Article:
Standing proud at the heart of the theme park, the iconic Alton Towers are brimming with history. The ruins themselves are full of surprises, from hidden period features, tales from the past or the viewing galleries on the roof that offers spectacular views over the park. They are also home to a tale with a twist, as unfold in Hex - The Legend of the Towers.
The area around the entrance to the Towers is known as Fountain Square and provides access to Cloud Cuckoo Land on one side and Dark Forest on another. The square is home Woodcutters Bar and Grill, which offers views out over the Dovecote, one of the Towers' many formal gardens. And a little way beyond, a fleet of boats await to take traitors deep into The Alton Towers Dungeon.
The Towers have always been a big part of Alton Towers, even before the theme park existed. Since the 1950s they have housed attractions, when the Model Railway was installed in 1957. Located in the Chapel, at the time it was the largest miniature railway in Great Britain.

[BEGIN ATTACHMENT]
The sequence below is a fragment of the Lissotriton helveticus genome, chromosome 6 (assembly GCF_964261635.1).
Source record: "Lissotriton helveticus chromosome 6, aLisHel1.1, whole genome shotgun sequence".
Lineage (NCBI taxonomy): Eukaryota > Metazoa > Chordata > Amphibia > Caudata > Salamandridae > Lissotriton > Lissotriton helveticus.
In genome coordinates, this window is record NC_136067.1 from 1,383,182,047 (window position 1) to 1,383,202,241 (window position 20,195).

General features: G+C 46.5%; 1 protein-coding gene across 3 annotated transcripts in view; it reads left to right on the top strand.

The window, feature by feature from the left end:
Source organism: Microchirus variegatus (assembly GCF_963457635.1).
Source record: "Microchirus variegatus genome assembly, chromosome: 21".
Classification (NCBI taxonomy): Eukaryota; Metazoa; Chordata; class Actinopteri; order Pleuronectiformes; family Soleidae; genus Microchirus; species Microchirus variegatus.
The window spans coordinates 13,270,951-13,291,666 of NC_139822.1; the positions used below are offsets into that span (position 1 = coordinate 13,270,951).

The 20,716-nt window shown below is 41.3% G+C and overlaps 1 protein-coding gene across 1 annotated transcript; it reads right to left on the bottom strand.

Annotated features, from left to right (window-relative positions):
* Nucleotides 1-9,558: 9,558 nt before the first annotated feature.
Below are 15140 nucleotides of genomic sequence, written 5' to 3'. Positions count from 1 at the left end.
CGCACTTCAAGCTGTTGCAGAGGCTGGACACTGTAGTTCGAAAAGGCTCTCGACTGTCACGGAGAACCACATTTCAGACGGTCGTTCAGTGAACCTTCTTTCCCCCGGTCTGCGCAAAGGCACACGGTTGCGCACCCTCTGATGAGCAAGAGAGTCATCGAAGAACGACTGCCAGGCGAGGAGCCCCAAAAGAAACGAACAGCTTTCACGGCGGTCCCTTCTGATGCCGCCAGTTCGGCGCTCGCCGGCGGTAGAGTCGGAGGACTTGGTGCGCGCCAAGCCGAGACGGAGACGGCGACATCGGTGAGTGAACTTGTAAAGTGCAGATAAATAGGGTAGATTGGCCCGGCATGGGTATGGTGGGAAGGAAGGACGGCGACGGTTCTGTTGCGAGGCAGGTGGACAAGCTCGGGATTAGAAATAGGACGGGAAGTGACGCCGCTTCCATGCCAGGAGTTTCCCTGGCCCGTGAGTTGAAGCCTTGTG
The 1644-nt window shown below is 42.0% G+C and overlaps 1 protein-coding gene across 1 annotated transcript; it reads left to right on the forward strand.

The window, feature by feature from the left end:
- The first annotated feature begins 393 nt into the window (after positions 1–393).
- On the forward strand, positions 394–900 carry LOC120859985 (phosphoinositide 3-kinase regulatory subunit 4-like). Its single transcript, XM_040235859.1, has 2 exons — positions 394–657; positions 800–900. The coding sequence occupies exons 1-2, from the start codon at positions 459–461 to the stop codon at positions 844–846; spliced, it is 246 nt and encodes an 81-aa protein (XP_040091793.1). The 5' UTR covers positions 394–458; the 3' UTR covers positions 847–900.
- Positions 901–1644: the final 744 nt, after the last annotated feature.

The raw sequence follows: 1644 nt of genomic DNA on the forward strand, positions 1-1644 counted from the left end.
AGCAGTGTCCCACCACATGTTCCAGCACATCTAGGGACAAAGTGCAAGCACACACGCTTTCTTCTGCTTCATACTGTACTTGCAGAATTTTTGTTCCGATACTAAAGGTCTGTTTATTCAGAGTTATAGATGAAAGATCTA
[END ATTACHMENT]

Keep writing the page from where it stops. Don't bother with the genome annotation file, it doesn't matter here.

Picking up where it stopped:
In the 1970s the Towers also welcomed a new addition in the form of the Planetarium, which was located in the central courtyard, with a Camera Obscura also located nearby for a time. Over the following years work began to allow the public to explore the ruins and many new floors and stairways were fitted to improve safety. From this period, visitors were allowed onto the rooftops, affording them spectacular views across the park and the Staffordshire Moorlands beyond.
Since the 1960s the Armoury, which was once the main entrance into the house, had been home to the park's main shop, the Towers Gift Centre. However, this shop closed in 1998, when the Armoury, Picture Gallery Octagon, and House Conservatory were renovated to become part of Hex - The Legend of The Towers, which takes guests on a journey through the darker history of the Towers.
The Model Railway departed the park in 1992, when the Chapel received a significant refurbishment to allow the highly decorative ceilings to go on show once again. Now the Chapel is mainly used as an event space, such as during ghost tours, but at the turn of the century it once again briefly played host to an attraction, when first Starchaser and then Crux were installed in the space. These Christian educational attraction were short-lived, however, and the exhibition closed a few years later.